Every time I hear the word "quiche", I think of the dinner scene in Sixteen Candles. The whole family is eating quiche, and Long Duck Dong asks how you spell it. Grandpa Fred replies, "You don't spell it, son. You eat it!"
I, for one, don't spell it. I do eat it. I think quiche is great: scrambled eggs, delicious add-ins, and a pie crust. What could be better? I know that quiche became ubiquitous in the 1970's, and the flavorless, rubbery versions ruined it for everyone. But for me, quiche never died and has no need to make a comeback. I've been eating it all along.
I briefly worked as the pastry cook in a Charlotte restaurant and was responsible for making the quiches, as they would offer a "quiche du jour". In case you didn't know, "quiche du jour" is French for "quiche made out of whatever is left over in the cooler and needs to be used up before it goes bad". I never eat quiche in a restaurant. At home is a different story.
Quiche recipes abound in books and on the internet, many claiming to be the "ultimate" or "best". Thomas Keller, who is a genius, has a recipe for quiche in his book Bouchon. He says that it's not really a quiche unless the crust is at least 2". Julia Child says the crust needs to be at least 1 1/2". Both suggest using a flan ring. Chef Keller also requires processing the eggs in a blender to make the quiche extra fluffy and not eating the quiche until the next day, when you cut out a slice and reheat it in the oven. I'm sure his version is delicious. And a lot of effort. Plus, I'd have to buy a 2" flan ring.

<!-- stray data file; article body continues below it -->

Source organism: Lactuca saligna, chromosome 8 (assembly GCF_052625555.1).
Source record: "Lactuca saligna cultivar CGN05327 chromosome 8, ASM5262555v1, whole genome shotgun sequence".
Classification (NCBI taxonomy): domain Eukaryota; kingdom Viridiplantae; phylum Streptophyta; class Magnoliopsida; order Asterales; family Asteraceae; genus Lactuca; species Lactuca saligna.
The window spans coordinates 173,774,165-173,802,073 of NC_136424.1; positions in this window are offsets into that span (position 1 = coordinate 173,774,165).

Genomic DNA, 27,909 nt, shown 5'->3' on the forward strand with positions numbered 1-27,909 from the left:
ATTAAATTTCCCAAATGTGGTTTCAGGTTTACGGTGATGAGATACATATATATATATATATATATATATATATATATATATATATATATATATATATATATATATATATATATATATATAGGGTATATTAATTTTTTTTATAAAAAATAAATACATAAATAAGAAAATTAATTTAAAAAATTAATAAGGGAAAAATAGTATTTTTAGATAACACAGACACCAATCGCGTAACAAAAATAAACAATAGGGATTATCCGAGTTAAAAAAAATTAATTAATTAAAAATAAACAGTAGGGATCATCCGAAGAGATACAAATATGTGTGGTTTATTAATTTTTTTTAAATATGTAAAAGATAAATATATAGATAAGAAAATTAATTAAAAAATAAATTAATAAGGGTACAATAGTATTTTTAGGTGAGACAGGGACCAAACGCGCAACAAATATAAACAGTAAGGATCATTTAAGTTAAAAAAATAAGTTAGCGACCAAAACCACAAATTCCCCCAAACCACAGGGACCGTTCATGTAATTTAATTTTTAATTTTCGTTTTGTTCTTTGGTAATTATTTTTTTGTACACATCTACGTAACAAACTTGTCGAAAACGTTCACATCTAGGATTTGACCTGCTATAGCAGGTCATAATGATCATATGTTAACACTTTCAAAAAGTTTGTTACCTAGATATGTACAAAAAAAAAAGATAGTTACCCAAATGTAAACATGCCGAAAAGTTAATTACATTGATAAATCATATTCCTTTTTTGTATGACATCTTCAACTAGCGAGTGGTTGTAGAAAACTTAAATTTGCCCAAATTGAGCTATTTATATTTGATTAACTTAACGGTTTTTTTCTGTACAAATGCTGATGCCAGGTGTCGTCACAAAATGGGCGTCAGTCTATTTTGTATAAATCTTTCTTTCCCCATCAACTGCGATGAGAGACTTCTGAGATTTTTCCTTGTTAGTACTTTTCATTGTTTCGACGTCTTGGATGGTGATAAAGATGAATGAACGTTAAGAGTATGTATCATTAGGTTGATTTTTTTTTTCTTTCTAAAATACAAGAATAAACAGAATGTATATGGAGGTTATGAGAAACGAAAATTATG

I do not claim for my version of a quiche to be the ultimate. I'll leave that to Chef Keller's 2" flufferated version. If I'm being lazy (as usual) and don't wish to make a pie crust, I'll buy either a full-size frozen pie crust or a refrigerated pie crust that I can cut into smaller sizes. I blind-bake it (with no filling) for 5-10 minutes, just to get it to set. I find whatever is in the fridge that I want to add to my quiche and prepare that. Finally, I mix 3 large eggs with one cup of liquid, be it milk, cream, half-and-half, whatever. Put the add-ins in the crust, pour over the custard, then bake until it's done (350 degrees F for about 40-45 minutes). Easy peasy. (If you're even lazier than I am, most supermarkets sell quiche custard in the frozen section. Just pour in the crust and you're done.) If you get heavy-handed with your add-ins and have custard left over, make another quiche or whip up some scrambled eggs for breakfast tomorrow.
A note on the liquid used in making the custards. I recently received a frantic call from a certain Handsome Savage regarding the liquid. Here's the conversation:
LA: Can I use water instead of milk for the liquid?
Me: You can, but it will be gross. Remember the omelet at Libby's that you didn't like because you said the eggs had been watered down? It will taste like that.
LA: Ok. I'll talk to you later. I need to go buy milk.
Your quiche, and anything you make, will only be as good as what goes into it. Garbage in, garbage out. It's worth repeating. Quiche's return to the mainstage is tenuous, at best. I'd like to see it stick around, so no crappy quiches, please. It's better to go without than ruin it for everyone.